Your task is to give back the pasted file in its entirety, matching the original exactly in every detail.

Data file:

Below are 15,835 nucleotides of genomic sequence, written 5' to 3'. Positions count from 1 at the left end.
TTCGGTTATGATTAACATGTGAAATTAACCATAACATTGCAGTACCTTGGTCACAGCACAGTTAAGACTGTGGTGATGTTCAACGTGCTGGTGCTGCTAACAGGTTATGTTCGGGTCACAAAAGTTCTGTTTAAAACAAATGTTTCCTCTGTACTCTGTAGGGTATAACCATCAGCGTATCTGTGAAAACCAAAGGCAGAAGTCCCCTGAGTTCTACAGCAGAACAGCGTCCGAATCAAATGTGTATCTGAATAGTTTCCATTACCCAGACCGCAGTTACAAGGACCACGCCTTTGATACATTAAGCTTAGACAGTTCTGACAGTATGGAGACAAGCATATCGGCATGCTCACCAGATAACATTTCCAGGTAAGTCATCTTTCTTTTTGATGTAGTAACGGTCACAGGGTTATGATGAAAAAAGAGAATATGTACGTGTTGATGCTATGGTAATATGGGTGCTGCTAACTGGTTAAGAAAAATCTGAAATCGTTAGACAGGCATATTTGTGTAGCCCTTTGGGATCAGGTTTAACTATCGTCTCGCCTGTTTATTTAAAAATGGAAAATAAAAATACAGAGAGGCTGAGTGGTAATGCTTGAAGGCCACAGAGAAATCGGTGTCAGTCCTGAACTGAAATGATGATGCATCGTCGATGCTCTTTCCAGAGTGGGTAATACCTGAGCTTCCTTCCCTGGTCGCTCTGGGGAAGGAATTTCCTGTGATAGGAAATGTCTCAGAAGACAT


Below are 15,835 nucleotides of genomic sequence, written 5' to 3'. Positions count from 1 at the left end.
TTCGGTTATGATTAACATGTGAAATTAACCATAACATTGCAGTACCTTGGTCACAGCACAGTTAAGACTGTGGTGATGTTCAACGTGCTGGTGCTGCTAACAGGTTATGTTCGGGTCACAAAAGTTCTGTTTAAAACAAATGTTTCCTCTGTACTCTGTAGGGTATAACCATCAGCGTATCTGTGAAAACCAAAGGCAGAAGTCCCCTGAGTTCTACAGCAGAACAGCGTCCGAATCAAATGTGTATCTGAATAGTTTCCATTACCCAGACCGCAGTTACAAGGACCACGCCTTTGATACATTAAGCTTAGACAGTTCTGACAGTATGGAGACAAGCATATCGGCATGCTCACCAGATAACATTTCCAGGTAAGTCATCTTTCTTTTTGATGTAGTAACGGTCACAGGGTTATGATGAAAAAAGAGAATATGTACGTGTTGATGCTATGGTAATATGGGTGCTGCTAACTGGTTAAGAAAAATCTGAAATCGTTAGACAGGCATATTTGTGTAGCCCTTTGGGATCAGGTTTAACTATCGTCTCGCCTGTTTATTTAAAAATGGAAAATAAAAATACAGAGAGGCTGAGTGGTAATGCTTGAAGGCCACAGAGAAATCGGTGTCAGTCCTGAACTGAAATGATGATGCATCGTCGATGCTCTTTCCAGAGTGGGTAATACCTGAGCTTCCTTCCCTGGTCGCTCTGGGGAAGGAATTTCCTGTGATAGGAAATGTCTCAGAAGACAT